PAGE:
Citing rising risks among the mortgages it is backing, the Federal Housing Administration announced earlier this year that it was changing some of its lending rules. The idea behind the change is to look more closely at the FHA loans that are being originated to try to lessen the risk. The changes may be more than warranted because new data released by the FHA shows that the agency appears to be loosening its lending standards and backing loans for increasingly riskier borrowers.
According to the FHA’s quarterly report for its fiscal second quarter, the average credit score for an FHA borrower fell to 665. That’s the lowest level since 2008, and is “well below” the FHA lending peak credit score of 703, which happened in 2011.
The report shows that the credit profile of the FHA borrower has shifted over the last several years. The share of 680–850 credit scores continues to decline among FHA borrowers, while lending to borrowers with credit scores below 640 continues to rise.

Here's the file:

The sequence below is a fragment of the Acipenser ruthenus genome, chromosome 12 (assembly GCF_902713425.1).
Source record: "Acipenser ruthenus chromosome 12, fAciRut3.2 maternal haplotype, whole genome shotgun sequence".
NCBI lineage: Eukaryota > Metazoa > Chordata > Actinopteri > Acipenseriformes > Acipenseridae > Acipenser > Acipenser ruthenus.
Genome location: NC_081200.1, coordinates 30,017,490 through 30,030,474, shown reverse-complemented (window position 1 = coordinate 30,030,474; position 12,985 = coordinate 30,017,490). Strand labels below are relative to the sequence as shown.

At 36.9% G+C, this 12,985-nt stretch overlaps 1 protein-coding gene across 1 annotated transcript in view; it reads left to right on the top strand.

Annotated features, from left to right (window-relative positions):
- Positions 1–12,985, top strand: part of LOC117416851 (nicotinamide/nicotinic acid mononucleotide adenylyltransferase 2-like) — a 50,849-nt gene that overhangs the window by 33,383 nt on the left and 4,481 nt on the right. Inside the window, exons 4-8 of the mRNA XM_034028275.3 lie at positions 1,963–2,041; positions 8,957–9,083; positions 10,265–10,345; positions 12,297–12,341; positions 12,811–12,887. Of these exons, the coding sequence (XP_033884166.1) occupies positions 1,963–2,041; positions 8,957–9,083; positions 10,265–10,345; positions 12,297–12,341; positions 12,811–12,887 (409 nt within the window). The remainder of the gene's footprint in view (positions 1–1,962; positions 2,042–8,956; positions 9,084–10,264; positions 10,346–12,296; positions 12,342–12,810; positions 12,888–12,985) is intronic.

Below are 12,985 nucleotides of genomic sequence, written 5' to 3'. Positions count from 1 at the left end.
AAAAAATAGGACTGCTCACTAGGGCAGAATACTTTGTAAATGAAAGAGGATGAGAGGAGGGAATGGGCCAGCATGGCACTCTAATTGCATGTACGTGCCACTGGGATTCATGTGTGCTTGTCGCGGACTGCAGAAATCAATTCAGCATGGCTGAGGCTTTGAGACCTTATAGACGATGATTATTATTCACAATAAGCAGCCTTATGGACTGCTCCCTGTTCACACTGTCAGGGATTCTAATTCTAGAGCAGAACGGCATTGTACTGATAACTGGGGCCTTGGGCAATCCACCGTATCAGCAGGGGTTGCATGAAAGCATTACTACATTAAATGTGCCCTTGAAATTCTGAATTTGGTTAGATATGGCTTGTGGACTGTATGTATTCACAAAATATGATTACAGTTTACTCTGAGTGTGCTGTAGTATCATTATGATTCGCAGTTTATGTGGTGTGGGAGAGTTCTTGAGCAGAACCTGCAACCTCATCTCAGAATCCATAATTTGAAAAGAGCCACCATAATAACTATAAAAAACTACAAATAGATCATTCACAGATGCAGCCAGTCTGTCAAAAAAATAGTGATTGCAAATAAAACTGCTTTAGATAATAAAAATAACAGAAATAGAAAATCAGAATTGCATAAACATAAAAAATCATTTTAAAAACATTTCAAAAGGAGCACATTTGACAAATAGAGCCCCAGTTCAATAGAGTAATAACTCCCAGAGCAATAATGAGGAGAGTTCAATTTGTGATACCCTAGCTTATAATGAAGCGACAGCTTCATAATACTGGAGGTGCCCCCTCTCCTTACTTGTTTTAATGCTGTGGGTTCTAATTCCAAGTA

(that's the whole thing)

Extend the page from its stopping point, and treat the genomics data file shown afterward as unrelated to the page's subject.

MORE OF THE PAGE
The FHA report shows that in 2011, nearly 60% of borrowers had credit scores above 680. Now, only 34% of FHA borrowers have credit scores above 680. Meanwhile, the share of FHA lending to borrowers with credit scores below 640 has increased to nearly 30%.
“This increase shows a much riskier population of mortgages being endorsed by FHA,” the report states. “Performance of these mortgages will be closely monitored to determine when policy changes should be implemented.”
FHA loans have also seen a sharp increase among loans with high debt-to-income ratios, meaning borrowers are taking on more debt compared to their income level. In 2018, nearly 25% of all FHA purchase mortgages had a DTI ratio above 50%. That number has been rising for several years and is a trend that FHA noted as “concerning.” Despite this, the percentage of borrowers with DTIs above 50% continued increasing in the second quarter, climbing to 28% of all FHA purchase loans. That’s the highest percentage of high-DTI loans in a single quarter since “at least the year 2000.”